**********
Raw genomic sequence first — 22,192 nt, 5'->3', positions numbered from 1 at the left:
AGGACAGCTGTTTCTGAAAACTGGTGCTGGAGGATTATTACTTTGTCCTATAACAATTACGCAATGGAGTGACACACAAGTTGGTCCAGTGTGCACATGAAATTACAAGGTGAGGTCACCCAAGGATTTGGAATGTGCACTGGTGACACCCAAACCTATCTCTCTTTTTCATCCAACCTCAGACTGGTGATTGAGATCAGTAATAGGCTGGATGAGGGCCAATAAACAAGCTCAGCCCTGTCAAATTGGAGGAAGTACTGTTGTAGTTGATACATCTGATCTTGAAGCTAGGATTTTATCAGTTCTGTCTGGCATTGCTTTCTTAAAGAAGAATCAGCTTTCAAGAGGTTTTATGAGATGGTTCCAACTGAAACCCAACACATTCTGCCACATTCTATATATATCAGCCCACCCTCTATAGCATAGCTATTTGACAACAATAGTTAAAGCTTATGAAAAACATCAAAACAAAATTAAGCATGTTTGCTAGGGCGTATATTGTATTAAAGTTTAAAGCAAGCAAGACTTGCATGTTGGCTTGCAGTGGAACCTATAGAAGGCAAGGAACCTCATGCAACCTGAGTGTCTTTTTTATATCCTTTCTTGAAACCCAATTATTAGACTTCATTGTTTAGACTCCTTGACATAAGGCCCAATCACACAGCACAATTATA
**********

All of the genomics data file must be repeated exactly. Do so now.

Raw genomic sequence first — 22,192 nt, 5'->3', positions numbered from 1 at the left:
AGGACAGCTGTTTCTGAAAACTGGTGCTGGAGGATTATTACTTTGTCCTATAACAATTACGCAATGGAGTGACACACAAGTTGGTCCAGTGTGCACATGAAATTACAAGGTGAGGTCACCCAAGGATTTGGAATGTGCACTGGTGACACCCAAACCTATCTCTCTTTTTCATCCAACCTCAGACTGGTGATTGAGATCAGTAATAGGCTGGATGAGGGCCAATAAACAAGCTCAGCCCTGTCAAATTGGAGGAAGTACTGTTGTAGTTGATACATCTGATCTTGAAGCTAGGATTTTATCAGTTCTGTCTGGCATTGCTTTCTTAAAGAAGAATCAGCTTTCAAGAGGTTTTATGAGATGGTTCCAACTGAAACCCAACACATTCTGCCACATTCTATATATATCAGCCCACCCTCTATAGCATAGCTATTTGACAACAATAGTTAAAGCTTATGAAAAACATCAAAACAAAATTAAGCATGTTTGCTAGGGCGTATATTGTATTAAAGTTTAAAGCAAGCAAGACTTGCATGTTGGCTTGCAGTGGAACCTATAGAAGGCAAGGAACCTCATGCAACCTGAGTGTCTTTTTTATATCCTTTCTTGAAACCCAATTATTAGACTTCATTGTTTAGACTCCTTGACATAAGGCCCAATCACACAGCACAATTATA